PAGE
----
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This past for certain, undisputed;
An'ca'd it wrang ; An' muckle din there was about it,
Baith loud and lang.
Some herds, weel learn’d upo' the beuk, Wad threap auld folk the thing misteuk; For 'twas the auld moon turn'd a neuk,
An' out o' sight, An' backlins-comin, to the leuk,
She grew mair bright.
E’en winter bleak has charms for me, When winds rave through the naked tree; Or frosts on hills of Ochiltree
Are hoary gray ;
Darkening the day!
Wi’ life an’ light,
The lang, dark night!
An' no think lang;
A heartfelt sang !
And I, wi' pleasure,
Bum owre their treasure. Fareweel,“ my rhyme-composing brither!" We've been owre lang unkennd to ither: Now let us lay our heads thegither,
In love fraternal: May envy wallop in a tether,
Black fiend, infernal! While highlandmen hate tolls and taxes; While moorlan' herds like guid fat braxies: While terra firma, on her axis,
In Robert Burns.
This was denied, it was affirm'd ; The herds an' hissels were alarm’d: The reverend gray-beards raved an' storm'd,
That beardless laddies Should think they better were inform’d
Than their auld daddies.
Frae less to mair it gaed to sticks; Frae words an' aiths to clours an' nicks ; An’ monie a fallow gat his licks,
Wi' hearty crunt; An' some, to learn them for their tricks,
Were hang'd an' burnt. This game was play'd in monie lands, An' auld-light caddies bure sic hands, That faith the youngsters took the sands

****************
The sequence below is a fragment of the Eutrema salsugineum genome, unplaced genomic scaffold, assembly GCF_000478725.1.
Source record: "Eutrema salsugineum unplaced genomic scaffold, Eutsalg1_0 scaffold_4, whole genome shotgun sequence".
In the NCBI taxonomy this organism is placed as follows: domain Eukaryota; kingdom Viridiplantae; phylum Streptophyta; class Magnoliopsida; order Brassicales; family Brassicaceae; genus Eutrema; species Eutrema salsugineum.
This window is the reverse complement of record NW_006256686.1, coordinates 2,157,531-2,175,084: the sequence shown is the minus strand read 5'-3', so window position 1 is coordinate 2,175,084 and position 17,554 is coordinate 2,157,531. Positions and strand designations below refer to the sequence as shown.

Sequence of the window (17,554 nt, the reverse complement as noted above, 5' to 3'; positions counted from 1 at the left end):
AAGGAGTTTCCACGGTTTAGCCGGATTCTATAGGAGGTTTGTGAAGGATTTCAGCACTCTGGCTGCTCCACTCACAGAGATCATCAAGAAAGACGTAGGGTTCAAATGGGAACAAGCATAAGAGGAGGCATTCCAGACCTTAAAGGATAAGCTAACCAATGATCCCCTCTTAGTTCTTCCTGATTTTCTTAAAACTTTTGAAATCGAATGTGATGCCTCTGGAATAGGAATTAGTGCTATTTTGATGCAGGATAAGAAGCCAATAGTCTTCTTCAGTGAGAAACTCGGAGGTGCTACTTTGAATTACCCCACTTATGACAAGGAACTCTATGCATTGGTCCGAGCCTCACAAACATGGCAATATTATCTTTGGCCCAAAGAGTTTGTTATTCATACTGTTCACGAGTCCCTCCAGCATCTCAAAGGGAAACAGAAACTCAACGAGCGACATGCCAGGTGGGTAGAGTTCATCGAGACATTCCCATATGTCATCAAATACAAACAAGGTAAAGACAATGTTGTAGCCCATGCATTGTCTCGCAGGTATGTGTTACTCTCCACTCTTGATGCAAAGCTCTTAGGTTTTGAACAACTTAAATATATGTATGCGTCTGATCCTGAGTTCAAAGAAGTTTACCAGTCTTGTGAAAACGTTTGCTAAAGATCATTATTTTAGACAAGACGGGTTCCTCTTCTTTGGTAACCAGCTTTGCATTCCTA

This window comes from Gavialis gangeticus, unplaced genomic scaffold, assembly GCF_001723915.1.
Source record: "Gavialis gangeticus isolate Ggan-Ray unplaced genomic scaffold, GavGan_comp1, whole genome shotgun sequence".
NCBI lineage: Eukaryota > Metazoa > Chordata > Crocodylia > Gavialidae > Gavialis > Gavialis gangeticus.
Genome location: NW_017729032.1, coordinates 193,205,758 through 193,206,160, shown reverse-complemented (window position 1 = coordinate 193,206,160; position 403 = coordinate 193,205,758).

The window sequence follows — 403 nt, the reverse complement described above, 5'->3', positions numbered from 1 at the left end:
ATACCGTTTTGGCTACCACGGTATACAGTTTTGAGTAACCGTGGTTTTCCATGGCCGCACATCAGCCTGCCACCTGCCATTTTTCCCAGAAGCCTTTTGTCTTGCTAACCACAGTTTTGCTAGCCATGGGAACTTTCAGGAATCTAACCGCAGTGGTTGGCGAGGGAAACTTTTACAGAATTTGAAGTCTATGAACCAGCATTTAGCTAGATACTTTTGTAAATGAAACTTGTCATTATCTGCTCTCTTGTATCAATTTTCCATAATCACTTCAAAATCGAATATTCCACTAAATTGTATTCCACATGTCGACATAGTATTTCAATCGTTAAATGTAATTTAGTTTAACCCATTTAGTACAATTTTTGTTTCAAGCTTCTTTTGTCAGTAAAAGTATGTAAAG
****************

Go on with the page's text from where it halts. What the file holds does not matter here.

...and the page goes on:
Wi' nimble shanks, The lairds forbade, by strict commands,
Sic bluidy pranks.
But new-light herds gat sic a cowe, Folk thought them ruin'd stick-an’-stowe, Till now amaist on every knowe,
Ye'll find ane placed ; An' some, their new-light fair avow,
Just quite barefaced.
Nae doubt the auld-light flocks are bleatin ; Their zealous herds are vex'd an'sweatin; Mysel, I've even seen them greetin
Wi'girnin spite, To hear the moon sae sadly lie'd on
By word an' write.
My memory's no worth a preen;
By this “new-light,"* 'Bout which our herds sae aft hae been
Maist like to fight. In days when mankind were but callans At grammar, logic, an' sic talents, They took nae pains their speech to balance,
Or rules to gie, But spak their thoughts in plain, braid lallans,
Like you or me. In thae auld times, they thought the moon, Just like a sark, or pair o'shoon, Wore by degrees, till her last roon,
Gaed past their viewing, An' shortly after she was done,
They gat a new one.
But shortly they will cowe the louns ! Some auld-light herds in neebor towns Are mind't in things they ca' balloons,
To tak a flight, An' stay a month amang the moons
An' see them right.
Guid observation they will gie them ; An' when the auld moon's gaun to leave them, The hindmost shaird, they'll fetch it wi' them,
Just i’ their pouch,
I think they'll crouch!
In logic tulzie,
Than mind sic brulzie.
* “New-light” is a cant phrase in the west of Scotland, for those religious opinions which Dr. Taylor of Norwich has defended so strenuously.
EPISTLE TO J. R******.
ENCLOSING SOME POEMS.
OROUGH, rude, ready-witted R******, The wale o' cocks for fun an' drinkin! There's mony godly folks are thinkin,
Your dreams* an' tricks Will send you, Korah-like, a-sinkin,
Straught to auld Nick's.
Ye hae sae monie cracks an' cants, And in your wicked druncken rants, Ye mak a devil o' the saunts,